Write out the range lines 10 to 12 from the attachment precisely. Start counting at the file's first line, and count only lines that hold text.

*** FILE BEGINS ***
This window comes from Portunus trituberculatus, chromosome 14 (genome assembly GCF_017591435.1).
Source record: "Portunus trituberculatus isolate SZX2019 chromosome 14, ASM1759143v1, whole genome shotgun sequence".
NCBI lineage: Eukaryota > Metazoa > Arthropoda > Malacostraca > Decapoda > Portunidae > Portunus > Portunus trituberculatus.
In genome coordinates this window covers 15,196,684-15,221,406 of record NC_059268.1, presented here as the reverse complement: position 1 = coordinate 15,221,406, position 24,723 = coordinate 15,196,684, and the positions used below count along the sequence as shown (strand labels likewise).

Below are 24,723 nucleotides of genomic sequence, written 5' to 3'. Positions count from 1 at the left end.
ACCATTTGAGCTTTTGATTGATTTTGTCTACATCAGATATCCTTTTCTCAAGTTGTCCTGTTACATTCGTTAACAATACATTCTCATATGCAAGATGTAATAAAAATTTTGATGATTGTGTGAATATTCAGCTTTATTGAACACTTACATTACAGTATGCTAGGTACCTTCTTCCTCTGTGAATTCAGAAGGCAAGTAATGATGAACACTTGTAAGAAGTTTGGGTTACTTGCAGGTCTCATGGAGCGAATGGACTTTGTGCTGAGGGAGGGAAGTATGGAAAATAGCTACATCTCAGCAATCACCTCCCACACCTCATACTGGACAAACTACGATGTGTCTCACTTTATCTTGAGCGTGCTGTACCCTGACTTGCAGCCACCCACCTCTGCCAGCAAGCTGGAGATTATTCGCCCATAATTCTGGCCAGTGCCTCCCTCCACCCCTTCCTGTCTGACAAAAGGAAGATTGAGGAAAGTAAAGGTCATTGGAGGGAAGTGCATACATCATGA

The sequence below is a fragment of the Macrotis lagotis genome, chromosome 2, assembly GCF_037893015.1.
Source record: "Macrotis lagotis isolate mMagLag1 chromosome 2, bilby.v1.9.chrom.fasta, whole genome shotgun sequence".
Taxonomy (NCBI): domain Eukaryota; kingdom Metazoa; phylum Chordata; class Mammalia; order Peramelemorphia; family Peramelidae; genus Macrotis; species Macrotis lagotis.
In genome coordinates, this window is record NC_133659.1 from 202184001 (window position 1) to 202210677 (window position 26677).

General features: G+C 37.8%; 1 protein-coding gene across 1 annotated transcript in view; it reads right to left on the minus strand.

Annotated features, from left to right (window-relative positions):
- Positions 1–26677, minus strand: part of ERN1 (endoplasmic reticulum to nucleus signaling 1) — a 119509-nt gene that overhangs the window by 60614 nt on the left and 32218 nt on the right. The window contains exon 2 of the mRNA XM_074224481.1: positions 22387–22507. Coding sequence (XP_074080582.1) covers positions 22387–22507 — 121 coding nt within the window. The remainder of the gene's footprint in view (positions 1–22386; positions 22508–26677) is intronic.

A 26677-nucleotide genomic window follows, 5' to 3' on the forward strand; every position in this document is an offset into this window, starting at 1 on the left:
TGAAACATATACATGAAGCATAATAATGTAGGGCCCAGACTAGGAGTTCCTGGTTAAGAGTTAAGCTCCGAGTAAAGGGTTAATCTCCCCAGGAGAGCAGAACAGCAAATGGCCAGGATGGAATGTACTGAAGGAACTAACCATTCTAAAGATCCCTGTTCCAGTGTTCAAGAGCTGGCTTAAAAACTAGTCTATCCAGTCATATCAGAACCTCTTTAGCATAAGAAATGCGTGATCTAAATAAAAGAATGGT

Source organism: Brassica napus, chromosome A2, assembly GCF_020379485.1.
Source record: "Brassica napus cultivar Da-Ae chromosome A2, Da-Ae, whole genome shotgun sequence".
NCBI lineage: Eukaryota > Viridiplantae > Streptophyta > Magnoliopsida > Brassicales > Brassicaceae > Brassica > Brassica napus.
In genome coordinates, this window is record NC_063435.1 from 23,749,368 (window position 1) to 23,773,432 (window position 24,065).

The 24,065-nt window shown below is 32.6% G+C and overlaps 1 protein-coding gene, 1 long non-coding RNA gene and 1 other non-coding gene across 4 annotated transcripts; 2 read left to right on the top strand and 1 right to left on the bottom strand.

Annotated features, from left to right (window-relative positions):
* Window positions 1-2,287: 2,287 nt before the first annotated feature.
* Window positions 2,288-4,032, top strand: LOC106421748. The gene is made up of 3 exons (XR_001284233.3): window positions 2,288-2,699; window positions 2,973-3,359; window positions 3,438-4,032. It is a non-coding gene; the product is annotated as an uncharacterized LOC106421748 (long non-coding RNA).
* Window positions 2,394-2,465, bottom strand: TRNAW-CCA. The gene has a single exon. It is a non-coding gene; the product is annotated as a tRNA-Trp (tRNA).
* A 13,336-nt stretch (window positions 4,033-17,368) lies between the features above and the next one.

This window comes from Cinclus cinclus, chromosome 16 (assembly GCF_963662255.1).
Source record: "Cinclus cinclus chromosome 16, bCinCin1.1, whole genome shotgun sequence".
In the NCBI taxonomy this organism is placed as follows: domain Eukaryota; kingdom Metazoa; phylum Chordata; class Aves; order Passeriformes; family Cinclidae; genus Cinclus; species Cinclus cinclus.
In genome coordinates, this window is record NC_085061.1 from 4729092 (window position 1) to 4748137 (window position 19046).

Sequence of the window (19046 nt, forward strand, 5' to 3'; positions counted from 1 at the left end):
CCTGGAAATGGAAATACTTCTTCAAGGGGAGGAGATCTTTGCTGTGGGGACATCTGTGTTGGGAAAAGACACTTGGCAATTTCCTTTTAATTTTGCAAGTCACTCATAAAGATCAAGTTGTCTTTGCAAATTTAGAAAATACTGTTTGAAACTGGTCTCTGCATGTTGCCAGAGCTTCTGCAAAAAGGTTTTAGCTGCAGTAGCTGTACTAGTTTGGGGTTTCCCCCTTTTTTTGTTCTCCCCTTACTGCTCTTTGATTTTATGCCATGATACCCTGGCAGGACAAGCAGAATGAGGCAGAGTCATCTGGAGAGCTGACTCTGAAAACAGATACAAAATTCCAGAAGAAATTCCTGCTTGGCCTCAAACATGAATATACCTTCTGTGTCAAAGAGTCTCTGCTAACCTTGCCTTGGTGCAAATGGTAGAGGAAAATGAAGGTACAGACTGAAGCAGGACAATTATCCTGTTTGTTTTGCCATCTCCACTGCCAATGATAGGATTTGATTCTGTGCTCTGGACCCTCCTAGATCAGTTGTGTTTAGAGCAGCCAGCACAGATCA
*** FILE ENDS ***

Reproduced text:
In genome coordinates, this window is record NC_133659.1 from 202184001 (window position 1) to 202210677 (window position 26677).

General features: G+C 37.8%; 1 protein-coding gene across 1 annotated transcript in view; it reads right to left on the minus strand.

Annotated features, from left to right (window-relative positions):